At first, the rioters had a relatively easy time breaching the buildings. State police officers tried to hold them back, but they were far outnumbered. The demonstrations had been advertised widely on social media for days.
“It was scary, it was insanity,” said Adriana Reis, 30, a cleaner at Congress who witnessed the scene. “They tried hard, with pepper spray, to drive them off, but I don’t think the police could handle them all.” After protesters streamed in, “we ran away to hide,” she said.
Videos from inside Congress, the Supreme Court and the presidential offices quickly filled social-media feeds and group chats, showing protesters wearing their national flag and trudging through the halls of power, not exactly sure what to do next.
They sat in the padded chairs of the Chamber of Deputies, rifled through paperwork in the presidential offices and posed with a golden coat of arms that appeared to be ripped from the wall of the Supreme Court’s chambers. Federal officials later distributed images and videos from the presidential offices that showed destroyed computers, art ripped from frames and firearm cases that had been emptied of their guns.
The protesters were ransacking buildings that have been hailed as gems of modernist architecture. Designed by celebrated Brazilian architect Oscar Niemeyer in the 1950s, the Supreme Court, for instance, features columns of concrete clad in white marble that echo the fluttering of a sheet in the wind. And Congress is known for being capped with both a dome, under which the Senate is located, and a sort of bowl, under which the House is located.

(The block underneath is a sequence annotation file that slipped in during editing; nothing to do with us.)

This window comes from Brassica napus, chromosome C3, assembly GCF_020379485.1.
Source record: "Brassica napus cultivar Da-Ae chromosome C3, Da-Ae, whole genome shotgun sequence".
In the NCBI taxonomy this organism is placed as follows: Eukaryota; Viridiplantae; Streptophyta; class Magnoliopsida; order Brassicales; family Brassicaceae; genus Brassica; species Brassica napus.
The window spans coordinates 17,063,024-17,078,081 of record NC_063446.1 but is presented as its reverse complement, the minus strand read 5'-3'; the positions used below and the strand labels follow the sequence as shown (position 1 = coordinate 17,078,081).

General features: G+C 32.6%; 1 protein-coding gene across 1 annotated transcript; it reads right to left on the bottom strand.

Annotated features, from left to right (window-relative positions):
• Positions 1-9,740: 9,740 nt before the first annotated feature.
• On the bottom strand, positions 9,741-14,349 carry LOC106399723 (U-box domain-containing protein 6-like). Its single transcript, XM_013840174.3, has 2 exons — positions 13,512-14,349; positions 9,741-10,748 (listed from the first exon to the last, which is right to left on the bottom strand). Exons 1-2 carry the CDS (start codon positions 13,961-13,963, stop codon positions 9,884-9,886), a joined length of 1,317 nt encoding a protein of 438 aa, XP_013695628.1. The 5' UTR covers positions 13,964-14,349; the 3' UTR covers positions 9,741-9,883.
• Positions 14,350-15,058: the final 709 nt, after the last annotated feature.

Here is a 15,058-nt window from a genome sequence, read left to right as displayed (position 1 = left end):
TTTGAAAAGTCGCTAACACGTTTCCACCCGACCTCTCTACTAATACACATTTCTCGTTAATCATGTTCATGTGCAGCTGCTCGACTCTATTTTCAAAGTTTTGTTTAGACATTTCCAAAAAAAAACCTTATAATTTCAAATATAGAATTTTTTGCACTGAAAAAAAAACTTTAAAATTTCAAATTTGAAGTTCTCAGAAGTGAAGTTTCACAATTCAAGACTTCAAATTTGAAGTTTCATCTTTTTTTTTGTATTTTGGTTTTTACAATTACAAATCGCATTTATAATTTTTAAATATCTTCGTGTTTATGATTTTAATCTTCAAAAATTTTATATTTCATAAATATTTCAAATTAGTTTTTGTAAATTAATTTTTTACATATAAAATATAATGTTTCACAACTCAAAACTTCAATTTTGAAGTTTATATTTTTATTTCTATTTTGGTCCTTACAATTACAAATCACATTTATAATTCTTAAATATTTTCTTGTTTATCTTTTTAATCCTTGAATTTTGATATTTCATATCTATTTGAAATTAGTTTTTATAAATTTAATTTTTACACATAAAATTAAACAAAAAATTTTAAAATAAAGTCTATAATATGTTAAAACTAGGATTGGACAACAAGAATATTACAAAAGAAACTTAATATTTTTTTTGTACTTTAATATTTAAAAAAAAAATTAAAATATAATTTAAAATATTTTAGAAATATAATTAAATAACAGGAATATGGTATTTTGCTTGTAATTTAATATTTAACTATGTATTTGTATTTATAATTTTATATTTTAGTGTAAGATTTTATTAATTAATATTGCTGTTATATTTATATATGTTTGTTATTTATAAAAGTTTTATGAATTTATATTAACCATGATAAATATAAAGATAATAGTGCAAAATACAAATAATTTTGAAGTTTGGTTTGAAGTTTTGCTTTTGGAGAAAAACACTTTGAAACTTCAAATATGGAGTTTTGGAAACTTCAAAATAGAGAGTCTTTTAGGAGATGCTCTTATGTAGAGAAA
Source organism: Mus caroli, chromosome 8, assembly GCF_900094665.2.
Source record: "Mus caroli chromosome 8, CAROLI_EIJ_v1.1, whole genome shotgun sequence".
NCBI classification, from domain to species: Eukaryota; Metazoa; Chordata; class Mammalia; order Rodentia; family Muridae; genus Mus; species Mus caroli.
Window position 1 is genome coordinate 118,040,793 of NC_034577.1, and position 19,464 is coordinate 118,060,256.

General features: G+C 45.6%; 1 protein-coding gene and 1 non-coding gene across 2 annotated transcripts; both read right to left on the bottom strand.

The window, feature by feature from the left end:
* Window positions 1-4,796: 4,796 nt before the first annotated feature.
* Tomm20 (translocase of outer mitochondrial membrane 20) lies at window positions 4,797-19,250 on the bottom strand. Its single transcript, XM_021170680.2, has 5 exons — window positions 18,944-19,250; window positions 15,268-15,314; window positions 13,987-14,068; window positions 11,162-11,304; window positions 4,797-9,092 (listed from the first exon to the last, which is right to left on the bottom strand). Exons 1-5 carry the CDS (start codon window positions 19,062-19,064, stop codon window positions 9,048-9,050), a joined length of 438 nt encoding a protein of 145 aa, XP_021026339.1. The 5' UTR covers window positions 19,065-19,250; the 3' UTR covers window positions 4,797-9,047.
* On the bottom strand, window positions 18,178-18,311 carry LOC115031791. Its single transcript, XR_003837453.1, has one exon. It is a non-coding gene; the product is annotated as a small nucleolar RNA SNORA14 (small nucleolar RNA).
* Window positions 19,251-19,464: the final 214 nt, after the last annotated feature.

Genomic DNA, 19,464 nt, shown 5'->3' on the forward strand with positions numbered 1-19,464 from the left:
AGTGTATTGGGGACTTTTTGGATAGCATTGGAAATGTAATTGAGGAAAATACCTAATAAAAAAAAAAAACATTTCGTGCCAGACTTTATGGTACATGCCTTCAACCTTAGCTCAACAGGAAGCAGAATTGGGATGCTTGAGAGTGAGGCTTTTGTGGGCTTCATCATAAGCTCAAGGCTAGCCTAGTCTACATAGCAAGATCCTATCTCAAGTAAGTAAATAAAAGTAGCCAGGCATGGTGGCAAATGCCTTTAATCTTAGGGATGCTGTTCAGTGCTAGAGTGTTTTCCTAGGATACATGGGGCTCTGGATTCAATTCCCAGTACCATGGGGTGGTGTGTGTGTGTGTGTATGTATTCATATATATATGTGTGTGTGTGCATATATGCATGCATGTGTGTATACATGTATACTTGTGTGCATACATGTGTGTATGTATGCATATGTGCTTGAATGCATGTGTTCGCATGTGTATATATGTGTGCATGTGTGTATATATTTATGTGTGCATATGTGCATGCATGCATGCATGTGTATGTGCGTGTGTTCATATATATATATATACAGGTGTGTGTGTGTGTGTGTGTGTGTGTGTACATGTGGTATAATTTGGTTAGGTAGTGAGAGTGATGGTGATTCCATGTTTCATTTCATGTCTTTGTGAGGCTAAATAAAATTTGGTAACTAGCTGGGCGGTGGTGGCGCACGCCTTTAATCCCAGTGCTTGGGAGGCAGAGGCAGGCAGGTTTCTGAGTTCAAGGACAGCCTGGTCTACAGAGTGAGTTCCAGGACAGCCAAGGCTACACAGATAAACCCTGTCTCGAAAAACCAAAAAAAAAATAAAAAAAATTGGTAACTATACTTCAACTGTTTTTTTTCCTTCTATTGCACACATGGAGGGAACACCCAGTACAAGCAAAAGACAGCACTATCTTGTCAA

Outside the presidential offices, they raised the flag of the Brazilian Empire, a period in the 19th century before Brazil became a democracy, and they sang Brazil’s national anthem. Videos of the rampage showed many protesters with phones aloft, filming the scene.
“There is no way to stop the people,” one protester declared as he livestreamed hundreds of protesters charging onto the roof of Congress. “Subscribe to my channel, guys.”
Several news outlets said their journalists were attacked and robbed during the rioting. And Ricardo Stuckert, Lula’s official photographer, had his passport and more than $95,000 worth of equipment stolen from a room in the presidential offices, according to his wife, Cristina Lino.
By late afternoon, military trucks had arrived.
Armed soldiers entered the presidential offices through a back door to ambush rioters inside. Shortly after, protesters began to stream out of the building, including some escorted by law enforcement officers.
By 9 p.m., more than seven hours after the invasions began, Brazil’s justice minister, Flávio Dino, said the buildings had been cleared. He said officials had arrested at least 200 people. The governor of Brasilia said the number of arrests had exceeded 400.
Valdemar Costa Neto, the head of Bolsonaro’s right-wing Liberal Party, criticized the protesters.
“Today is a sad day for the Brazilian nation,” he said in a statement. “All orderly demonstrations are legitimate. Disorder has never been part of our nation’s principles.”
The Brazilian flag draped around many of the rioters Sunday includes three words: “Order and progress.”
This article originally appeared in The New York Times.